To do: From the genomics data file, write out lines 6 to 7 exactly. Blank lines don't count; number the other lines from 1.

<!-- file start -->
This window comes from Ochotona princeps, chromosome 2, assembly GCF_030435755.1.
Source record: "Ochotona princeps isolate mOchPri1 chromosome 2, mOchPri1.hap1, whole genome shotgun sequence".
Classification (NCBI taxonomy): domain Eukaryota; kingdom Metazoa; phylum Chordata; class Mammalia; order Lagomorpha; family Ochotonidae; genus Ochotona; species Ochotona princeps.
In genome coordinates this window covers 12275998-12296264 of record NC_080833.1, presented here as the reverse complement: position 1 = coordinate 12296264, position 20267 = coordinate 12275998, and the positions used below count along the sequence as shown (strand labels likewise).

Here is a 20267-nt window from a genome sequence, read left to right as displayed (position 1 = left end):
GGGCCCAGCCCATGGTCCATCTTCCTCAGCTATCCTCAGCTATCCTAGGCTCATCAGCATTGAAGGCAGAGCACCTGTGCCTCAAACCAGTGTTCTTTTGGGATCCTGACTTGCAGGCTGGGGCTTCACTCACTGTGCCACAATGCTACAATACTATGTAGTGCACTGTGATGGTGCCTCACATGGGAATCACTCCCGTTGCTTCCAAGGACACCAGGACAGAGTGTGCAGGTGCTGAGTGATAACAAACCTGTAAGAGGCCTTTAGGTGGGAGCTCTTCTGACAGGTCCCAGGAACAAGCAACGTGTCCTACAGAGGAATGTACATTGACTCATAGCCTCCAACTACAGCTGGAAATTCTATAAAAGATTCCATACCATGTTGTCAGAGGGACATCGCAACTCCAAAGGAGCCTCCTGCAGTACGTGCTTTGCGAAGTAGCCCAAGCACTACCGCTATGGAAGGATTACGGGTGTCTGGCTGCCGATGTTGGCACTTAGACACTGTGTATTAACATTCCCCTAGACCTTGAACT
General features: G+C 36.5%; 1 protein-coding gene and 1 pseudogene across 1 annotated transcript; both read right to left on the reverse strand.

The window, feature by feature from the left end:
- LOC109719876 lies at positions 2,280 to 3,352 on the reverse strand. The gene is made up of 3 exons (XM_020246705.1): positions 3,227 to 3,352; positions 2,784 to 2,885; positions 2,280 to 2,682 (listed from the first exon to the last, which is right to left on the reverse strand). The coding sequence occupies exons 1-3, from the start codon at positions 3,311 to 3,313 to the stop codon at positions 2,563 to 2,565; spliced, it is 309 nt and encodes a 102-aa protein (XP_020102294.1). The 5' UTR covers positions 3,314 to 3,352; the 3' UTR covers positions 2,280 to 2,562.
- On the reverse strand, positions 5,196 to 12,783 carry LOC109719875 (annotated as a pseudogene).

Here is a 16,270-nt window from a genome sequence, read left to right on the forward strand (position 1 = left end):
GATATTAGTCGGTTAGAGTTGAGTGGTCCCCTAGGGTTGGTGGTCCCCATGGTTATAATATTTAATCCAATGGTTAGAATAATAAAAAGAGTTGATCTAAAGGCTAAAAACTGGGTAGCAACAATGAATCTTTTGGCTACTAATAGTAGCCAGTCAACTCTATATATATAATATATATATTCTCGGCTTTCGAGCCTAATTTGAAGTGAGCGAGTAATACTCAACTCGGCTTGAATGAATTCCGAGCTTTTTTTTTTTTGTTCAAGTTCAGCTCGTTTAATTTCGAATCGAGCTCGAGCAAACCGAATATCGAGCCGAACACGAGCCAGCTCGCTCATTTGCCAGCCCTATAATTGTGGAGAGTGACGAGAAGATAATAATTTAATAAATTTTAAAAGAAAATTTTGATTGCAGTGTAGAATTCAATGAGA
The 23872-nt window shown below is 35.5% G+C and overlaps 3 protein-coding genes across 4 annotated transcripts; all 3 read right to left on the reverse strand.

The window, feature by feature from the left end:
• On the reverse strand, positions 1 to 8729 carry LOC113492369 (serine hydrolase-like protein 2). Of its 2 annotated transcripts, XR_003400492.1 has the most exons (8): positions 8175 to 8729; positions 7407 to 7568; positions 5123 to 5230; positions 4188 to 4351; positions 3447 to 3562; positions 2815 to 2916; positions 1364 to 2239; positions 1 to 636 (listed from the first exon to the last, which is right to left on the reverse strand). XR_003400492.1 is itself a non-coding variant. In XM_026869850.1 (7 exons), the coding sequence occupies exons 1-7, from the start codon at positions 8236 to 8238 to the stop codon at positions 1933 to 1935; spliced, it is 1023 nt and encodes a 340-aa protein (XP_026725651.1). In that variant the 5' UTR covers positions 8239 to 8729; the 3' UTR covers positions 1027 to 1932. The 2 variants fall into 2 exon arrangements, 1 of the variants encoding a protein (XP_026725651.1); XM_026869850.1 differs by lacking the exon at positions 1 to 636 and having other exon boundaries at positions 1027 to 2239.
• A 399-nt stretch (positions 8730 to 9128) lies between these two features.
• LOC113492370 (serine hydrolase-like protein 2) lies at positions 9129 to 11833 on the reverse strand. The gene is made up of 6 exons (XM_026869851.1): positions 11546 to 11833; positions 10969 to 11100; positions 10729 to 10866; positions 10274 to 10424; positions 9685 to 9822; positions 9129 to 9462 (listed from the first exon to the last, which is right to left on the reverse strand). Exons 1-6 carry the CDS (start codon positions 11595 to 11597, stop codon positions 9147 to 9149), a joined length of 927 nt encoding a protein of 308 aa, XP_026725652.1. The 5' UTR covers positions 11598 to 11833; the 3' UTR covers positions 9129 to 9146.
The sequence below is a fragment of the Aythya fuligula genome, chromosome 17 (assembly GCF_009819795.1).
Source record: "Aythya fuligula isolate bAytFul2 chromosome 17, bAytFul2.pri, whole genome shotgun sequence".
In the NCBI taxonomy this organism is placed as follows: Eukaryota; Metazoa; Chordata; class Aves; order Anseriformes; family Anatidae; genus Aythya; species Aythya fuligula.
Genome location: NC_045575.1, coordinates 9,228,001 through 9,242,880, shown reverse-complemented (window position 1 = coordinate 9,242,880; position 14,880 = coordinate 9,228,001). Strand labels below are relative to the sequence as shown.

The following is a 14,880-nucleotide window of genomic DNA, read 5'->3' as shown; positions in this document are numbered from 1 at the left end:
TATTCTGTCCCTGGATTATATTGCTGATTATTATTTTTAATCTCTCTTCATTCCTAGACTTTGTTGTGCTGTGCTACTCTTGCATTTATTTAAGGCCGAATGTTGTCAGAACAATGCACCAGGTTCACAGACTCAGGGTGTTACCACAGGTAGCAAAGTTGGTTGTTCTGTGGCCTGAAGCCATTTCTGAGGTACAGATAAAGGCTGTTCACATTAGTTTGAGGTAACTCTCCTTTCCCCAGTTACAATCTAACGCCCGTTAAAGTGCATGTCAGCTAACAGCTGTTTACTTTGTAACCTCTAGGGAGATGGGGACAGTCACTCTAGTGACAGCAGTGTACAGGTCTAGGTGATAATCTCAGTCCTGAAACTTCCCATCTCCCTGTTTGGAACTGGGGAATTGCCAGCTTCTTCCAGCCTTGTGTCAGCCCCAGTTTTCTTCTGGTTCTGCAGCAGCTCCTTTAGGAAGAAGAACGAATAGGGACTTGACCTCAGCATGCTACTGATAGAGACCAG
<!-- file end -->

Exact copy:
GGGCCCAGCCCATGGTCCATCTTCCTCAGCTATCCTCAGCTATCCTAGGCTCATCAGCATTGAAGGCAGAGCACCTGTGCCTCAAACCAGTGTTCTTTTGGGATCCTGACTTGCAGGCTGGGGCTTCACTCACTGTGCCACAATGCTACAATACTATGTAGTGCACTGTGATGGTGCCTCACATGGGAATCACTCCCGTTGCTTCCAAGGACACCAGGACAGAGTGTGCAGGTGCTGAGTGATAACAAACCTGTAAGAGGCCTTTAGGTGGGAGCTCTTCTGACAGGTCCCAGGAACAAGCAACGTGTCCTACAGAGGAATGTACATTGACTCATAGCCTCCAACTACAGCTGGAAATTCTATAAAAGATTCCATACCATGTTGTCAGAGGGACATCGCAACTCCAAAGGAGCCTCCTGCAGTACGTGCTTTGCGAAGTAGCCCAAGCACTACCGCTATGGAAGGATTACGGGTGTCTGGCTGCCGATGTTGGCACTTAGACACTGTGTATTAACATTCCCCTAGACCTTGAACT
General features: G+C 36.5%; 1 protein-coding gene and 1 pseudogene across 1 annotated transcript; both read right to left on the reverse strand.